US claims of unfair practices a 'distortion'

China Daily

US has overestimated its trade deficit with China and said the main reason for the situation does not lie with China. [Photo/China Daily]

US accusations regarding China's business practices, including trade and intellectual property rights, are a "distortion of facts", the Ministry of Commerce said.

In a point-by-point response to allegations based on Section 301 of the US Trade Act of 1974, the ministry said slander from the United States against China about gaining extra advantage through unfair trade practices is groundless.

The ministry's statement, released on Thursday evening, reiterated that the US has overestimated its trade deficit with China and said the main reason for the situation does not lie with China. "Rather, it is because the savings rate in the US remains low, the US dollar serves as international reserve currency, and the two countries differ in industrial competitiveness and international division of labor," the statement said.

The document came amid a spiraling trade spat between the world's two largest economies. On July 10, US Trade Representative Robert Lighthizer issued a statement accusing China of "engaging in industrial policy which has resulted in the transfer and theft of intellectual property".

Taking issue with the "theft of intellectual property," the Ministry of Commerce said a full-fledged legal system has been put into place to protect IPR. China paid $28.6 billion in IPR royalties in 2017, a 15-fold increase from 2001, when it joined the World Trade Organization, the government said.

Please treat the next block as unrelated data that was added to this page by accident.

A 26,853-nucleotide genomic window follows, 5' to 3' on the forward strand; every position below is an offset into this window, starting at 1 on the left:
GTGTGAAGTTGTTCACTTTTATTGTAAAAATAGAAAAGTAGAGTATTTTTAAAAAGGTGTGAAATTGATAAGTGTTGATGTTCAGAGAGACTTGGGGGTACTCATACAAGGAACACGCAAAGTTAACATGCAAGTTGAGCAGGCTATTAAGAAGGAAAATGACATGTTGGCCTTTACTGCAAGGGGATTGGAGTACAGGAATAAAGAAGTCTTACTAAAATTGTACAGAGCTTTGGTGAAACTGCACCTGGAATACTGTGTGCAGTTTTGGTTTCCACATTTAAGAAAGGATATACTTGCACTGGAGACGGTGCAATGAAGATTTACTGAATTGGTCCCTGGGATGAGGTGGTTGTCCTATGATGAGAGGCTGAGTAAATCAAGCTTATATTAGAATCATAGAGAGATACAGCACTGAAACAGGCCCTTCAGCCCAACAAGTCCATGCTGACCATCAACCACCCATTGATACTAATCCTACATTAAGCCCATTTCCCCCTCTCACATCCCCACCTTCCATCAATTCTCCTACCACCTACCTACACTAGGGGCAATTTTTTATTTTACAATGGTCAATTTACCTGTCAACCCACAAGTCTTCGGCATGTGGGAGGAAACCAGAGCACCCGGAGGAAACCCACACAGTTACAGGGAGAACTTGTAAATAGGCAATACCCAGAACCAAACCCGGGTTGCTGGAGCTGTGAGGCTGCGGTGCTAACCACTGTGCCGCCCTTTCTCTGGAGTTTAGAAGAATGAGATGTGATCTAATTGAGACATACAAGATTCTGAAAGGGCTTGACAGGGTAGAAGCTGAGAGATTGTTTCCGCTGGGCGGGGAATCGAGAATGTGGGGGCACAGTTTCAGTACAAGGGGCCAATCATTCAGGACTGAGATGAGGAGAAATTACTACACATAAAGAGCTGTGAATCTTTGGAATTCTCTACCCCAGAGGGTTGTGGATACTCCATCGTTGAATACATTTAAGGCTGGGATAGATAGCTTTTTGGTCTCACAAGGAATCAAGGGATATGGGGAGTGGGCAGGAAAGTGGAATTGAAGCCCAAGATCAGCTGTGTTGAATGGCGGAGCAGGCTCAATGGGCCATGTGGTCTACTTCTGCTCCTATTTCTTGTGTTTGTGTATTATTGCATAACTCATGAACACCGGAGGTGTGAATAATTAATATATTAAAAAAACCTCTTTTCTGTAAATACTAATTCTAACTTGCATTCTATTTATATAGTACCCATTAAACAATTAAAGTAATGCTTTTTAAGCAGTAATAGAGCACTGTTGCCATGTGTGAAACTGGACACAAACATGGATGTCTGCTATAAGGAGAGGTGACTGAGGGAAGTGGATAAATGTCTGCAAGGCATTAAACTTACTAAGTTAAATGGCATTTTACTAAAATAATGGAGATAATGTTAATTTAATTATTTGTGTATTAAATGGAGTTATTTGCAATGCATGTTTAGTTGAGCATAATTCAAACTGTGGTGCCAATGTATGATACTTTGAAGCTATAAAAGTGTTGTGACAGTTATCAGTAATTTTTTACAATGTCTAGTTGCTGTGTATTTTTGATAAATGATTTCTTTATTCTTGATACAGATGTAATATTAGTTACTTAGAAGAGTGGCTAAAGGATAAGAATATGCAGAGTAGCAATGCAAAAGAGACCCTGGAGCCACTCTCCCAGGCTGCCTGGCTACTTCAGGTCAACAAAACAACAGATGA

The ministry said domestic firms cooperate with foreign companies on a voluntary basis. China's industrial policies are guiding documents in nature and are open to all foreign-funded companies.

"The irony is that the country providing massive trade subsidies in agriculture and manufacturing happens to be the US itself," it said.

US researchers and officials have talked about resuming negotiations. In answering a question on whether high-level talks will be reopened and if he would participate, US Treasury Secretary Steven Mnuchin said, "Yes, I plan to participate. I would say to the extent that the Chinese want to make serious efforts to make structural changes, I and the administration are available anytime to discuss those," he said.

"I don't think we're in a trade war, we're in a situation of trade disputes," Mnuchin said, adding that his department is "very much monitoring the impact on the economy" from tariffs and the resulting retaliation.

Chinese officials and experts made it clear that trust is the precondition for negotiations.

From February to June, China engaged in four rounds of high-level economic talks with the US and announced the China-US Joint Statement, which included a consensus on strengthening trade and economic cooperation and avoiding a trade war.

"But due to domestic politics, the US has gone back on its word, brazenly abandoned the bilateral consensus, and insisted on fighting a trade war with China," the ministry said.



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